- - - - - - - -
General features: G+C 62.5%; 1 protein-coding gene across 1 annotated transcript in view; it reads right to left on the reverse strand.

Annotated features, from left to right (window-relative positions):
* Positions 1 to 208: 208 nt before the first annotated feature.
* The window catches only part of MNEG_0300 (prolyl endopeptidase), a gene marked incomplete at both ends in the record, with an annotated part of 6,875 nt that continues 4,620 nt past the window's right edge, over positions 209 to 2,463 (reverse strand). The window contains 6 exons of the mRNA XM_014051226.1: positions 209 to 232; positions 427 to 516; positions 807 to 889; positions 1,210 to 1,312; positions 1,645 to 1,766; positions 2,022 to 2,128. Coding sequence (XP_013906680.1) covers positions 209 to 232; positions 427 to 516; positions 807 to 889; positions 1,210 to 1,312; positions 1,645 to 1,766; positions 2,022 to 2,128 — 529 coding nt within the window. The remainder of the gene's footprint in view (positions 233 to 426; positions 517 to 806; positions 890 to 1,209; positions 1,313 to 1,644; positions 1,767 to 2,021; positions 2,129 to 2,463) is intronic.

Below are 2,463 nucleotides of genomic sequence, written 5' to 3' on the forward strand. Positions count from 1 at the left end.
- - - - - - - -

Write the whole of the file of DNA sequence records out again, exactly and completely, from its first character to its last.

General features: G+C 62.5%; 1 protein-coding gene across 1 annotated transcript in view; it reads right to left on the reverse strand.

Annotated features, from left to right (window-relative positions):
* Positions 1 to 208: 208 nt before the first annotated feature.
* The window catches only part of MNEG_0300 (prolyl endopeptidase), a gene marked incomplete at both ends in the record, with an annotated part of 6,875 nt that continues 4,620 nt past the window's right edge, over positions 209 to 2,463 (reverse strand). The window contains 6 exons of the mRNA XM_014051226.1: positions 209 to 232; positions 427 to 516; positions 807 to 889; positions 1,210 to 1,312; positions 1,645 to 1,766; positions 2,022 to 2,128. Coding sequence (XP_013906680.1) covers positions 209 to 232; positions 427 to 516; positions 807 to 889; positions 1,210 to 1,312; positions 1,645 to 1,766; positions 2,022 to 2,128 — 529 coding nt within the window. The remainder of the gene's footprint in view (positions 233 to 426; positions 517 to 806; positions 890 to 1,209; positions 1,313 to 1,644; positions 1,767 to 2,021; positions 2,129 to 2,463) is intronic.

Below are 2,463 nucleotides of genomic sequence, written 5' to 3' on the forward strand. Positions count from 1 at the left end.